Macgellan's Mid-Iditarod Musings -- Part 2

First of all, I'm a wreck. No doubt like many of you, I've been glued to my computer screen, clicking non-stop between a dozen browser tabs, constantly looking for a new nugget of information. I'm napping for a few minutes only from time to time, eating badly at weird times and checking my blood pressure regularly. My experience is nothing compared to what Aliy must be going through!

Second, Aliy and the Red Team are in a fantastic position: Hunting down the lead team less than a mile ahead of them. The dogs can smell the leading team's trail, and the veterans know they are "heading to the barn" in Nome. The energy in the team must be palpable, and I'm pretty sure I see it in their faces in the photo below. I feel humbled every time I look at it.

It was barely a month ago that we all watched an eerily similar scenario play out with Hugh Neff chasing Allen during the final legs of the Yukon Quest. It isn't easy being out in front, constantly encouraging your dogs to go as fast as they can. I'm certainly not saying it's easy chasing them down, but there is some merit to the point that dogs are naturally motivated to chase their "prey" rather than extend a lead over some abstract "predators." The mind of the dog has become a critical factor in this race.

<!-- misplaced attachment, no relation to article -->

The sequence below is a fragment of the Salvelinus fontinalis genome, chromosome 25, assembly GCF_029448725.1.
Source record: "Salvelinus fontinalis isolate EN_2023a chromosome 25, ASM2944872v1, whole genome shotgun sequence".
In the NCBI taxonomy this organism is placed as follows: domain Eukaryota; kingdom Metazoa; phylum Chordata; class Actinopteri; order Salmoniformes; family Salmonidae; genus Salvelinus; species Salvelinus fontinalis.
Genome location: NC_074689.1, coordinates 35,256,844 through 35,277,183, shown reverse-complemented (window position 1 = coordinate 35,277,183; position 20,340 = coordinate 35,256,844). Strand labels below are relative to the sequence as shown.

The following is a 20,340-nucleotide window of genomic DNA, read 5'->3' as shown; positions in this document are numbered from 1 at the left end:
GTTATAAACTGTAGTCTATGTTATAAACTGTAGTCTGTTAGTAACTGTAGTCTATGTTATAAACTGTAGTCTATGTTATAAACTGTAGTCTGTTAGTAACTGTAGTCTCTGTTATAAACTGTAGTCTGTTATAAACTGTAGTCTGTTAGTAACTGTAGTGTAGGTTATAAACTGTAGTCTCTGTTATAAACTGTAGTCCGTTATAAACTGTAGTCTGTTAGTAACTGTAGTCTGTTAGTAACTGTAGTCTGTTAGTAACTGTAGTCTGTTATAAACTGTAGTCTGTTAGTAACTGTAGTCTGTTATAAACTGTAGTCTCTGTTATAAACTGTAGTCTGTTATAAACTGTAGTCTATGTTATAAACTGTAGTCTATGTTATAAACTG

Frankly, I wouldn't be surprised if Aliy has taken all these factors into consideration and made a conscious decision to have Dallas in a short-lead position. Besides her awesome physical stamina and incredible dog care, Aliy is a smart, experienced and savvy competitor. It may be unconventional to "give up the lead" but it's a reasonable strategy now that we've entered a "match race" phase in the Iditarod.

A match race is a race between two competitors going head-to head, a format that is common in sailboat and horse racing. It's important to keep in mind that the appropriate strategy shifts from "going as fast as you can" to "beating the other team." The concept of "covering" your opponent comes to the fore. You do what he does, maybe just a little better. You take breaks when he does, maybe just a little more efficiently. You have fewer "decisions" to make on the trail, you have less stress of making a trail mistake. You know where you're going and you are looking ahead not back.

If all goes well, you've saved a little energy, your dogs are highly motivated, they've got a fire in the belly and visions of a nice straw bed in mind. The "no man's land" on the approach to Nome is flat and pretty wide open. This race could come down to a pass on Front Street. It could be as close as that.

I'm even more of a wreck now than when I started writing.

Note: For the record, I am not counting out any of the other top competitors. I've got way too much experience of what can happen on the Iditarod to do that. Aaron Burmesiter left Koyuk almost exactly two hours behind Aliy, and John Baker is sure to be hot on his heels. They are not to be ignored, but I think a two hour lead at this point is significant, especially when the two lead teams are obviously running so well.